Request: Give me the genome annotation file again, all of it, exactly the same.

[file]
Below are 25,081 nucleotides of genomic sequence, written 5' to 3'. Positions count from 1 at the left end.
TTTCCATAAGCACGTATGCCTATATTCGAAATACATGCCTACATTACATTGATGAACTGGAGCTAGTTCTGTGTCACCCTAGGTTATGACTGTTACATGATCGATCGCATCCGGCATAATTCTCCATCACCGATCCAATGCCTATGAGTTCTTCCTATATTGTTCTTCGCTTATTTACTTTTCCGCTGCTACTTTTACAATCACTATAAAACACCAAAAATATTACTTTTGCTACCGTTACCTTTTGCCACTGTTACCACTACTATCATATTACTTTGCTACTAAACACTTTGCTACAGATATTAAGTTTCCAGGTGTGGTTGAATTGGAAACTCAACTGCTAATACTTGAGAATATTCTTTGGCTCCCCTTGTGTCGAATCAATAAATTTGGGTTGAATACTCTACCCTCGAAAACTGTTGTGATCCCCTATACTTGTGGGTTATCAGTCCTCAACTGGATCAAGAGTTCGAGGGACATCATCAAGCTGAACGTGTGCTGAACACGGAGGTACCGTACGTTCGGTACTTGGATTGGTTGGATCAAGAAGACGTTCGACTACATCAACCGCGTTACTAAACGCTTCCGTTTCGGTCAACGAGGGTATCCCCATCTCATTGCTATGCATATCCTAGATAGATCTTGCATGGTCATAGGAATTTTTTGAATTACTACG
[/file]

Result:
Below are 25,081 nucleotides of genomic sequence, written 5' to 3'. Positions count from 1 at the left end.
TTTCCATAAGCACGTATGCCTATATTCGAAATACATGCCTACATTACATTGATGAACTGGAGCTAGTTCTGTGTCACCCTAGGTTATGACTGTTACATGATCGATCGCATCCGGCATAATTCTCCATCACCGATCCAATGCCTATGAGTTCTTCCTATATTGTTCTTCGCTTATTTACTTTTCCGCTGCTACTTTTACAATCACTATAAAACACCAAAAATATTACTTTTGCTACCGTTACCTTTTGCCACTGTTACCACTACTATCATATTACTTTGCTACTAAACACTTTGCTACAGATATTAAGTTTCCAGGTGTGGTTGAATTGGAAACTCAACTGCTAATACTTGAGAATATTCTTTGGCTCCCCTTGTGTCGAATCAATAAATTTGGGTTGAATACTCTACCCTCGAAAACTGTTGTGATCCCCTATACTTGTGGGTTATCAGTCCTCAACTGGATCAAGAGTTCGAGGGACATCATCAAGCTGAACGTGTGCTGAACACGGAGGTACCGTACGTTCGGTACTTGGATTGGTTGGATCAAGAAGACGTTCGACTACATCAACCGCGTTACTAAACGCTTCCGTTTCGGTCAACGAGGGTATCCCCATCTCATTGCTATGCATATCCTAGATAGATCTTGCATGGTCATAGGAATTTTTTGAATTACTACG